Biological nitrogen fixation can be defined as the reduction of dinitrogen to ammonia by means of a prokaryote [13]. However, not all plants have acquired a symbiosis with a nitrogen fixing prokaryote [14], primarily due to the fact that a large amount of prokaryotes capable of BNF, such as rhizobia, has a very selective host range [15]. One of the principal reasons for host selection by rhizobia is due to nodule formation, which requires a series of reciprocal molecular conversation signals between the bacterium and host plant which leads to changes in the transcriptional regulation of genes, structural changes, and eventually the formation of a root nodule, the epicentre of BNF in legumes [16]. However, not all prokaryotes capable of BNF require nodules to fix nitrogen. These prokaryotes, some of which are endophytic, contain in many cases fewer requirements to establish a symbiotic relationship with a host plant. Gluconacetobacter diazotrophicus is a bacterium originally found in sugarcane plant. This bacterium can actively fix atmospheric nitrogen and provide significant amounts of nitrogen to sugarcane plants. Besides nitrogen fixation, this bacterium possesses several attractive features, including being of monocot origin, being less plant species specific, and having no nodule-structure requirement for living and nitrogen fixation. For the past years, many studies were conducted to reveal different aspects of this bacterium, aiming to explore this bacterium for nitrogen fixation in other crops, especially monocot plants. This paper will review and discuss the research progress of G. diazotrophicus.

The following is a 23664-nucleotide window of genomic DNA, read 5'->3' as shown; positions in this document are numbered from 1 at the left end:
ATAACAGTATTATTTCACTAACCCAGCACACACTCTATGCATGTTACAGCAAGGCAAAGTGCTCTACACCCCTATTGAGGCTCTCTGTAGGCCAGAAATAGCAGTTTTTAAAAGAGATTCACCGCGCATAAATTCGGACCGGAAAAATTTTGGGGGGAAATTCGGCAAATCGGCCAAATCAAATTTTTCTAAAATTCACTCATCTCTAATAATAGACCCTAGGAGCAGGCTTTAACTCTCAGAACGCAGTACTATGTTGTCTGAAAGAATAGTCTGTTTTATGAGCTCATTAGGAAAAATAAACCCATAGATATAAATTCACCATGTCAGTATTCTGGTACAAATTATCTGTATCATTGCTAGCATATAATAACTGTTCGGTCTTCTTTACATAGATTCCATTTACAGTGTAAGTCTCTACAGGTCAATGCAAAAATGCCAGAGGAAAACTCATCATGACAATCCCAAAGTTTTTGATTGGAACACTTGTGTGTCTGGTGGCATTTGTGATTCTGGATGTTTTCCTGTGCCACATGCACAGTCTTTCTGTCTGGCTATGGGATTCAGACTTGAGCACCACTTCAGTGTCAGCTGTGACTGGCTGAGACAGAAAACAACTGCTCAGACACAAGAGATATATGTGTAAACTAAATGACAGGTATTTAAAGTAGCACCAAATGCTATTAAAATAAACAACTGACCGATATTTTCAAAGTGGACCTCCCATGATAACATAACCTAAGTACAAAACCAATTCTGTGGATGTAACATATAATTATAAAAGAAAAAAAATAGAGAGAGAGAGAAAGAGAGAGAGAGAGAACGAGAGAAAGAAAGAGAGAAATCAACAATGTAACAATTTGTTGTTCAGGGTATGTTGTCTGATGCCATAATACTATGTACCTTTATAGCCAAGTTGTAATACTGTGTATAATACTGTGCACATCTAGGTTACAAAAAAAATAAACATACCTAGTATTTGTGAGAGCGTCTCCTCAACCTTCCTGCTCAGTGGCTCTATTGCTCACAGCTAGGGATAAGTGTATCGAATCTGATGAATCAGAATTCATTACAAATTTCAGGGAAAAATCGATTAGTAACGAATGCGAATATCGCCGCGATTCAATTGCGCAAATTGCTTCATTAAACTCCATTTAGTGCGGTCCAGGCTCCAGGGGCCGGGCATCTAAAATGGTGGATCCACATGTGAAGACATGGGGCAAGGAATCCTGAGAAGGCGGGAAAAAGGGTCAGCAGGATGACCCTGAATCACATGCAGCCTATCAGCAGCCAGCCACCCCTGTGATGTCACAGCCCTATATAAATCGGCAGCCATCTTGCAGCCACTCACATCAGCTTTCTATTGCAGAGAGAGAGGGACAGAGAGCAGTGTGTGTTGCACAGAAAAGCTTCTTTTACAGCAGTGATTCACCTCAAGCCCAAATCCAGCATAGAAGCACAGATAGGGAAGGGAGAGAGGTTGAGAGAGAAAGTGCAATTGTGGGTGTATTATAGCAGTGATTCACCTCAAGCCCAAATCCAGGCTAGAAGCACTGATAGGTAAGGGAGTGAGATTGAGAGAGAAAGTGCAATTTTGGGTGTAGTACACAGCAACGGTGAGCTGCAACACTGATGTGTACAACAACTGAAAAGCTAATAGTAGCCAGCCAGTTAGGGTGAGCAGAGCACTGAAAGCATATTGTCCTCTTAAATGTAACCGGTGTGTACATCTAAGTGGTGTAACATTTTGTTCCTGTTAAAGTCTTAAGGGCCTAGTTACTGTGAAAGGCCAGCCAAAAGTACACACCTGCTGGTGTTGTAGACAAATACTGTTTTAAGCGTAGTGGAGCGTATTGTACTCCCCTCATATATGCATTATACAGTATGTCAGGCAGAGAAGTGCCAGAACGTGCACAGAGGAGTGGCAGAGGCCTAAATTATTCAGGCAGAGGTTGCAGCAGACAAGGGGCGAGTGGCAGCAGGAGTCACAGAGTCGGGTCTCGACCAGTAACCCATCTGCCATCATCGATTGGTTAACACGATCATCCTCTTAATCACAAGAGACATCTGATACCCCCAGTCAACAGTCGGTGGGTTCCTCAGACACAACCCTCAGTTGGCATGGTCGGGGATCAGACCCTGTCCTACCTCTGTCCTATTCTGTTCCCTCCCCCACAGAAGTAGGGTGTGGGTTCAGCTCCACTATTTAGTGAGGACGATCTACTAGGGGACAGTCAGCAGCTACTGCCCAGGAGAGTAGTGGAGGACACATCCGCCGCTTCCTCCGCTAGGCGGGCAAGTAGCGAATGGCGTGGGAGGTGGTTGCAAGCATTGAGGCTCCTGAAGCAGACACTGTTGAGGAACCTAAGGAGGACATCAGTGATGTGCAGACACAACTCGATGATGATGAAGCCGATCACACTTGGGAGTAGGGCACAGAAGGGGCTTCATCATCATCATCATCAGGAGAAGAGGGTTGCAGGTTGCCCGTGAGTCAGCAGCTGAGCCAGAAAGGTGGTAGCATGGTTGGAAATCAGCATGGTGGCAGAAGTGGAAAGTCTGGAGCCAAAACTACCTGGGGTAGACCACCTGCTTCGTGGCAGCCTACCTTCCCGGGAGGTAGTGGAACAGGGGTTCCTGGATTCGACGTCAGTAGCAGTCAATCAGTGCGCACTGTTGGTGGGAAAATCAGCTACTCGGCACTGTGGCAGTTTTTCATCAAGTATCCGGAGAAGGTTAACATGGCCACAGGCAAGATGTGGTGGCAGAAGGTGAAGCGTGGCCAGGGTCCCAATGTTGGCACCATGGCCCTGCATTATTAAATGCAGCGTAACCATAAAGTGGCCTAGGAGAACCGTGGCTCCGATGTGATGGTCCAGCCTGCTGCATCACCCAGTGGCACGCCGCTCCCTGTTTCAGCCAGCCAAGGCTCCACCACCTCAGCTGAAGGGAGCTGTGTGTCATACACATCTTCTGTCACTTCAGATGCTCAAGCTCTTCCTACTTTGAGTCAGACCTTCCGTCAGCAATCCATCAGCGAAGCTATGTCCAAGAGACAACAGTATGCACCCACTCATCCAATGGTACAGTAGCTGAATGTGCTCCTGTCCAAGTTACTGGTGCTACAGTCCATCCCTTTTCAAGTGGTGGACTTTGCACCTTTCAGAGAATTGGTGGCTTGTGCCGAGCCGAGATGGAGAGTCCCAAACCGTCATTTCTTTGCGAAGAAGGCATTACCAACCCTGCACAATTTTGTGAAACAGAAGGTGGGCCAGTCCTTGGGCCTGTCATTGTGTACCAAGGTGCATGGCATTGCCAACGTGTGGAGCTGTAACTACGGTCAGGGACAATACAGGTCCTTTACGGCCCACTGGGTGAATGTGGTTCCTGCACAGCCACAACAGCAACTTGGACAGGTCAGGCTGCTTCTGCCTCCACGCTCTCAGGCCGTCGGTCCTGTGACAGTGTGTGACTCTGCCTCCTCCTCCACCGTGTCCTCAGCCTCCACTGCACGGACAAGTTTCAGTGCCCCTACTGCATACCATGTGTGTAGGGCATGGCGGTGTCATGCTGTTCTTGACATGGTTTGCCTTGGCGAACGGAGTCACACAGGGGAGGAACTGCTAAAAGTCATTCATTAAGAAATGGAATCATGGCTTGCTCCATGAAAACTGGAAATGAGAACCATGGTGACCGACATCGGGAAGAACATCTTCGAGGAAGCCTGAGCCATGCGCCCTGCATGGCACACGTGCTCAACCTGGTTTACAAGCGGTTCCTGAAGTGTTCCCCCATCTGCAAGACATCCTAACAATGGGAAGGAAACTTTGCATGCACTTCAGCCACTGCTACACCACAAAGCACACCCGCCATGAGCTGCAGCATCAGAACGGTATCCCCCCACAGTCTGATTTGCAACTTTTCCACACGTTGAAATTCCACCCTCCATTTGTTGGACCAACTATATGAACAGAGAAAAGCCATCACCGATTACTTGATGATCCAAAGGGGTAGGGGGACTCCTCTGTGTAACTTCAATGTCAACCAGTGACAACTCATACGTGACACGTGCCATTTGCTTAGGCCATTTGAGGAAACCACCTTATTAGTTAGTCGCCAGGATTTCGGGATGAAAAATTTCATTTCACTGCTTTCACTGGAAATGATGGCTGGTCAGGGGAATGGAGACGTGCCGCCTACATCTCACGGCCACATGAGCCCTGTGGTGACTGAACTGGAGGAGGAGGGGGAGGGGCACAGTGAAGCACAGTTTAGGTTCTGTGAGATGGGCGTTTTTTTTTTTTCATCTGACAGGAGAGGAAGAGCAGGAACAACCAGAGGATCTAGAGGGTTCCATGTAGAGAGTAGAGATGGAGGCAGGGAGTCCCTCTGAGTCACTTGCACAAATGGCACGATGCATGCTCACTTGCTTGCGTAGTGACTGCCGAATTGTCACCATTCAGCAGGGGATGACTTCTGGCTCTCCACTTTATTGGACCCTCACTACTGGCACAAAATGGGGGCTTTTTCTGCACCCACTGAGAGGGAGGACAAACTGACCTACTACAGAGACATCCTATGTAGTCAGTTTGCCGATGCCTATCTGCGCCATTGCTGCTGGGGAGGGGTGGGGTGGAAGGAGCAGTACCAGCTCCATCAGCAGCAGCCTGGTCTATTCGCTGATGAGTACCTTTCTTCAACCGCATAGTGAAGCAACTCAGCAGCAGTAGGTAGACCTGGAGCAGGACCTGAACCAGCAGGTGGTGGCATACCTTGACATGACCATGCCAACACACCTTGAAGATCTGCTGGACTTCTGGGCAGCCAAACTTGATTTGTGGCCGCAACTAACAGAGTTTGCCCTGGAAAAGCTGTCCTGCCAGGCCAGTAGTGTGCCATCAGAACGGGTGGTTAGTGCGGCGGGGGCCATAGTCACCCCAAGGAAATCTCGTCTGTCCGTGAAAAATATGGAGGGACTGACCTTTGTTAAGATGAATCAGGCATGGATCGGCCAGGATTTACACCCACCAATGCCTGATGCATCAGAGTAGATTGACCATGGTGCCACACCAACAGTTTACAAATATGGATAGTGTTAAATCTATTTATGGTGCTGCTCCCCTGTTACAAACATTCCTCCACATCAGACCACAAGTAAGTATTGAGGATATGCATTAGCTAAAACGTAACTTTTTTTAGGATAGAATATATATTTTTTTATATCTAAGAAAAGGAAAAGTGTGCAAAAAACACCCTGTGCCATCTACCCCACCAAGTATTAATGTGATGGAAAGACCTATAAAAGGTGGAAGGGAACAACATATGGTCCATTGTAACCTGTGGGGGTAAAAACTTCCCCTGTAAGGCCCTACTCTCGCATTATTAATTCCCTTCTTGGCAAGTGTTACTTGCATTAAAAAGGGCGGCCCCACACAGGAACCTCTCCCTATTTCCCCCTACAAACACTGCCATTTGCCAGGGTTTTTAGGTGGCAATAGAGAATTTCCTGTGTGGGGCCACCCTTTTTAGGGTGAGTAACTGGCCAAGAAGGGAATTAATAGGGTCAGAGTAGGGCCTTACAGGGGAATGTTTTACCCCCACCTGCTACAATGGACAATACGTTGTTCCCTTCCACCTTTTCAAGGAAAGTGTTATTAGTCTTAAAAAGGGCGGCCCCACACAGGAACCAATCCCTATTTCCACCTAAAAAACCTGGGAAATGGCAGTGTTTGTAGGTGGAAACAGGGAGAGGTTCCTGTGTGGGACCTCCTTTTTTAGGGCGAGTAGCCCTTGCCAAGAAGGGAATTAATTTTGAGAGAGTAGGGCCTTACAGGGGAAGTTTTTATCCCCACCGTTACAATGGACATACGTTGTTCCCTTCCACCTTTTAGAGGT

2. Discovery, Classification, and Culture Media Requirements

Some basic features of G. diazotrophicus and related research were described in a minireview by Muthukumarasamy et al. 10 years ago [17]. This paper will provide a comprehensive review and discuss the new progress on G. diazotrophicus research.

Gluconacetobacter diazotrophicus was discovered within sugarcane plants in Alagoas, Brazil, by Cavalcante and Dobereiner [18]. Since then, G. diazotrophicus has been found in places such as Mexico and India and in crops ranging from coffee to pineapple (Table 1). The bacterium was initially named as Saccharobacter nitrocaptans and was later classified under acetic acid bacteria and named Acetobacter diazotrophicus, before being reclassified as Gluconacetobacter diazotrophicus based on 16S ribosomal RNA analysis [1820]. This bacterium is accommodated with in the phylum Proteobacteria, the class Alphaproteobacteria, the order Rhodospirillales, the family Acetobacteraceae, and genus Gluconacetobacter [21]. Gluconacetobacter diazotrophicus is a Gram-negative, nonspore forming, nonnodule producing, endophytic nitrogen fixing bacterium. The bacterium is an obligate aerobe with cells measuring 0.7–0.9 μm by 2 μm and appears as single, paired, or chainlike structures when viewed under a microscope. The bacterium’s cells have 1–3 lateral or peritrichous flagella used for motility. G. diazotrophicus is an acid-tolerant bacterium, being capable of growing at pH levels below 3.0; however its optimum pH for growth is 5.5 [18, 19].

tab1
Table 1: Native host plants of Gluconacetobacter diazotrophicus and the tissues from which they were discovered.